21 September 2009

Keep Dictators out of Office in Honduras!

Why the West keeps insisting that Honduras is currently being ruled by a ultra-rightwing dictatorship is beyond me. And yet the entire supposedly civilized world (the Obama administration, the UN, the EU) is united behind impeached former president Manuel Zelaya and is now crying hurrah as Zelaya has sneaked back into the country. Germany's liberal newspaper Süddeutsche Zeitung coos about Zelaya's feat ("Heimkehr nach Honduras") and is tantalized by the expectation of a response by the "Putsch-Regime" (rebel regime). The French newspaper Le Monde ("Le président Zelaya de retour au Honduras") similarly describes Zelaya as the rightful president of the country who had been "ousted since late June by a coup d'état". Roberto Micheletti is described decidedly depracatingly as the man "who rules the country" since the coup.

The situation is certainly not neat and clean. Experts on the Honduran Constitution differ about the question whether the impeachment of Zelaya was legal. The Constitution is frustratingly vague on some key matters. The country continues in an uncertain state of semi-unrest. That Zelaya is a thug seems clear to me, however. Taking his cue from his crony Hugo Chavez, Zelaya was in the process of maneuvring himself into the role of president for life. His duplicitous proposal to organize a referendum on holding a referendum (sic) to change the Constitution was a blatant attempt to have his cake and eat it too. Since the Constitution explicitly forbids proposals to meddle with a number of core articles and rules any such attempt an automatically impeachable offense, Zelaya organized the referendum on a referendum approach so as to insulate himself from prosecution.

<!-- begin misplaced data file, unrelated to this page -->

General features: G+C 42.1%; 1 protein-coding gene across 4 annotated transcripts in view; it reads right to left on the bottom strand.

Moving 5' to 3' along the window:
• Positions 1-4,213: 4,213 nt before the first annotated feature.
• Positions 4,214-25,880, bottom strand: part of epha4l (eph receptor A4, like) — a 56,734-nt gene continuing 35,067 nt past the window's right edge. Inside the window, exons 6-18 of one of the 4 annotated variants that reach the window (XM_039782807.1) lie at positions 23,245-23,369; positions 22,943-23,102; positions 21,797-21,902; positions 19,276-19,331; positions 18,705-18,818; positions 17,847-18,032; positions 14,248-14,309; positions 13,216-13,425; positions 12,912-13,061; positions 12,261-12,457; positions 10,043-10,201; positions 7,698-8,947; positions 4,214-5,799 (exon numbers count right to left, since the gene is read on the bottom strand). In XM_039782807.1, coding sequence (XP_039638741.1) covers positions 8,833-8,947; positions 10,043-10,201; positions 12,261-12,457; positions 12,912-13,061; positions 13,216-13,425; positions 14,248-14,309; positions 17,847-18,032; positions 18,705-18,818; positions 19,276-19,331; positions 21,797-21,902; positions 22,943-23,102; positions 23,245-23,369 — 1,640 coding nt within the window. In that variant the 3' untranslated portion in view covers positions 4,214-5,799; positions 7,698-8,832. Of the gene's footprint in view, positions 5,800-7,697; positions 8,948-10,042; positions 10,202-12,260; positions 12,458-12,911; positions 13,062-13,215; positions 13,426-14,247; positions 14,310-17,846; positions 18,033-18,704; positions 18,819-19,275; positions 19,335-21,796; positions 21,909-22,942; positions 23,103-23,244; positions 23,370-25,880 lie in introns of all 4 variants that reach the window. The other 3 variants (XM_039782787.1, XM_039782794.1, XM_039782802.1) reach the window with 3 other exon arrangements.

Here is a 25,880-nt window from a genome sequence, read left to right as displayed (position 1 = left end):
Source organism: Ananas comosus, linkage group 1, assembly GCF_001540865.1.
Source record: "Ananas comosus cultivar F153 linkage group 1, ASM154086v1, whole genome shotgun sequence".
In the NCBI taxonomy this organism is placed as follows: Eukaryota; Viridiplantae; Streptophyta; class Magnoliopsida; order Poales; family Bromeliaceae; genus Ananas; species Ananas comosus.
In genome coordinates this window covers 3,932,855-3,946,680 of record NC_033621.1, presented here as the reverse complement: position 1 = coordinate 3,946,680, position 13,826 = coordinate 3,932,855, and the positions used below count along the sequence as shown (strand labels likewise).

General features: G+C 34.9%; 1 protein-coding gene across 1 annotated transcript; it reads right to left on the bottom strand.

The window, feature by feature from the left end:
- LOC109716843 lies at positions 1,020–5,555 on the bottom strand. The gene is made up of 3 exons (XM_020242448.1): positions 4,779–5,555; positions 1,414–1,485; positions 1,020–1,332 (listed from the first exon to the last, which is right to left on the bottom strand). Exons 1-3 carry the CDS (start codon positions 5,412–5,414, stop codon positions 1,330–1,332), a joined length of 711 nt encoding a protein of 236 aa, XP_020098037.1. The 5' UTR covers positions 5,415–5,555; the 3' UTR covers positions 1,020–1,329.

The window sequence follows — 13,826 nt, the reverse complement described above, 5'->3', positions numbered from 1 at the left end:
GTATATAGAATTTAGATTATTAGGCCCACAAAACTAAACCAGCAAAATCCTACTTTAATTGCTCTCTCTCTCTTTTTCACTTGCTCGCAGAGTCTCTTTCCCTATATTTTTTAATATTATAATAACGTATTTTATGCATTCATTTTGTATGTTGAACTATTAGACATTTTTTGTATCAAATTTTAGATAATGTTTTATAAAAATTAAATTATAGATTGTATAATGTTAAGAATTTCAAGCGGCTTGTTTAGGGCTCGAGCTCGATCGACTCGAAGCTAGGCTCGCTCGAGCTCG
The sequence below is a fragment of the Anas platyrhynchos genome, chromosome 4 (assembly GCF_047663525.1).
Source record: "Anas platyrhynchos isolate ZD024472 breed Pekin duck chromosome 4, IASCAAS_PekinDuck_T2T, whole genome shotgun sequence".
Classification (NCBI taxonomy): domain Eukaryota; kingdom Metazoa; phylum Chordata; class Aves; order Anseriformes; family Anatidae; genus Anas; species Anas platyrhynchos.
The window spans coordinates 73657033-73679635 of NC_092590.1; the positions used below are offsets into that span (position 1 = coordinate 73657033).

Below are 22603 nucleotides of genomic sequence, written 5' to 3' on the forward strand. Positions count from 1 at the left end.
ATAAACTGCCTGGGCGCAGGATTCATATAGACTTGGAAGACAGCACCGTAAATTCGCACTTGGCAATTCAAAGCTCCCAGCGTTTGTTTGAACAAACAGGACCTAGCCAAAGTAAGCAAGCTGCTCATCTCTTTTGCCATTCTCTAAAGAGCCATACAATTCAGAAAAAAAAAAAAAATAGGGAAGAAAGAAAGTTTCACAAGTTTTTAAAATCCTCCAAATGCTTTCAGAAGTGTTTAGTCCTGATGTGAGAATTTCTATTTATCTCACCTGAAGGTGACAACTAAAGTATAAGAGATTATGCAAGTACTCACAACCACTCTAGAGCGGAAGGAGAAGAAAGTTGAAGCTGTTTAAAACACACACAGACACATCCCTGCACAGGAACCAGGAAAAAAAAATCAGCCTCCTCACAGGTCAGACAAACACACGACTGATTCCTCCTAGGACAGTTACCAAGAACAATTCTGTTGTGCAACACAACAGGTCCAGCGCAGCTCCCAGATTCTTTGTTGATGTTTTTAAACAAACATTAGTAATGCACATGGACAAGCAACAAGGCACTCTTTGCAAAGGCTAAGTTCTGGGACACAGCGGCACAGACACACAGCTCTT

The so-called coup was the culmination of several legal steps during which Zelaya was repeatedly informed that his referendum was illegal. Zelaya went on, got arrested and kicked out of his country. The latter step was probably not wise but certainly does not invalidate his legitimate impeachment.

That the Obama administration keeps calling for Zelaya's return is disheartening. As Mary O'Grady describes in the Wall Street Journal ("Hillary's Honduras Obsession"), the President and his Secretary of State are ignoring the facts. Dictators like Zelaya should be kept out of office. The world should stop calling for his return to power and wait, like everyone else, for the results of the elections to be held in November.

The German magazine Der Spiegel ("Gestürzter Präsident Zelaya kehrt zurück") is refreshingly objective, referring to Zelaya as "former president" and to Michelletti as "interim president".

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